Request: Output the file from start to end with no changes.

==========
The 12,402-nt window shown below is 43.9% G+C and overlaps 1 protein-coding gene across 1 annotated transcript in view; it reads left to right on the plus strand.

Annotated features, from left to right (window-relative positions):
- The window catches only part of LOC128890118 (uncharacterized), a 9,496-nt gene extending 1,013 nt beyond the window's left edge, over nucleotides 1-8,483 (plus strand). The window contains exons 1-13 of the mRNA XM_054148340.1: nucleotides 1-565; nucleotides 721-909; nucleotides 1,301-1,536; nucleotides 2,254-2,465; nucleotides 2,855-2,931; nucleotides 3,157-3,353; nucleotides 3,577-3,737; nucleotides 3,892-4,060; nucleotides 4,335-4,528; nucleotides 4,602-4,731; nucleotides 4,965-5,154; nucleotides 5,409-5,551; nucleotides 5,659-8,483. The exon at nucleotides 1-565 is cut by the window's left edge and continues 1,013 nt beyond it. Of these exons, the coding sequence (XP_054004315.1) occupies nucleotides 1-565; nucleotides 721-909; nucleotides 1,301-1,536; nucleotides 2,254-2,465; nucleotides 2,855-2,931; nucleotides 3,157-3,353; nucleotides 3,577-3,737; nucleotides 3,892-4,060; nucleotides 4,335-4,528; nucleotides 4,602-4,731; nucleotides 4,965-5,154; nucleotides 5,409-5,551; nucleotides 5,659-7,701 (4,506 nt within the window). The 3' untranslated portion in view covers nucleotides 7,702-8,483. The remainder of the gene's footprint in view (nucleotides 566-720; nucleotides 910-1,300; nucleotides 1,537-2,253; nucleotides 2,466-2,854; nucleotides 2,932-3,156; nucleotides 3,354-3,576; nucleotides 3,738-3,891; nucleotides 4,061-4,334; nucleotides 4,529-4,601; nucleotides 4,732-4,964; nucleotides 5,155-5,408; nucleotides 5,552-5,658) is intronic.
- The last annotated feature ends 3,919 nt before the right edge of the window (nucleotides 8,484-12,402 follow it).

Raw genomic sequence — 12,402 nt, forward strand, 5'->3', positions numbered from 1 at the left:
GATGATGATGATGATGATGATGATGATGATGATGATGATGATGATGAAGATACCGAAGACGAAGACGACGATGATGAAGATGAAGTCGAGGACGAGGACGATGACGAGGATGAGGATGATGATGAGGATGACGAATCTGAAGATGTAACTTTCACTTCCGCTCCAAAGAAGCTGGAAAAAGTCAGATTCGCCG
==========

The 12,402-nt window shown below is 43.9% G+C and overlaps 1 protein-coding gene across 1 annotated transcript in view; it reads left to right on the plus strand.

Annotated features, from left to right (window-relative positions):
- The window catches only part of LOC128890118 (uncharacterized), a 9,496-nt gene extending 1,013 nt beyond the window's left edge, over nucleotides 1-8,483 (plus strand). The window contains exons 1-13 of the mRNA XM_054148340.1: nucleotides 1-565; nucleotides 721-909; nucleotides 1,301-1,536; nucleotides 2,254-2,465; nucleotides 2,855-2,931; nucleotides 3,157-3,353; nucleotides 3,577-3,737; nucleotides 3,892-4,060; nucleotides 4,335-4,528; nucleotides 4,602-4,731; nucleotides 4,965-5,154; nucleotides 5,409-5,551; nucleotides 5,659-8,483. The exon at nucleotides 1-565 is cut by the window's left edge and continues 1,013 nt beyond it. Of these exons, the coding sequence (XP_054004315.1) occupies nucleotides 1-565; nucleotides 721-909; nucleotides 1,301-1,536; nucleotides 2,254-2,465; nucleotides 2,855-2,931; nucleotides 3,157-3,353; nucleotides 3,577-3,737; nucleotides 3,892-4,060; nucleotides 4,335-4,528; nucleotides 4,602-4,731; nucleotides 4,965-5,154; nucleotides 5,409-5,551; nucleotides 5,659-7,701 (4,506 nt within the window). The 3' untranslated portion in view covers nucleotides 7,702-8,483. The remainder of the gene's footprint in view (nucleotides 566-720; nucleotides 910-1,300; nucleotides 1,537-2,253; nucleotides 2,466-2,854; nucleotides 2,932-3,156; nucleotides 3,354-3,576; nucleotides 3,738-3,891; nucleotides 4,061-4,334; nucleotides 4,529-4,601; nucleotides 4,732-4,964; nucleotides 5,155-5,408; nucleotides 5,552-5,658) is intronic.
- The last annotated feature ends 3,919 nt before the right edge of the window (nucleotides 8,484-12,402 follow it).

Raw genomic sequence — 12,402 nt, forward strand, 5'->3', positions numbered from 1 at the left:
GATGATGATGATGATGATGATGATGATGATGATGATGATGATGATGAAGATACCGAAGACGAAGACGACGATGATGAAGATGAAGTCGAGGACGAGGACGATGACGAGGATGAGGATGATGATGAGGATGACGAATCTGAAGATGTAACTTTCACTTCCGCTCCAAAGAAGCTGGAAAAAGTCAGATTCGCCG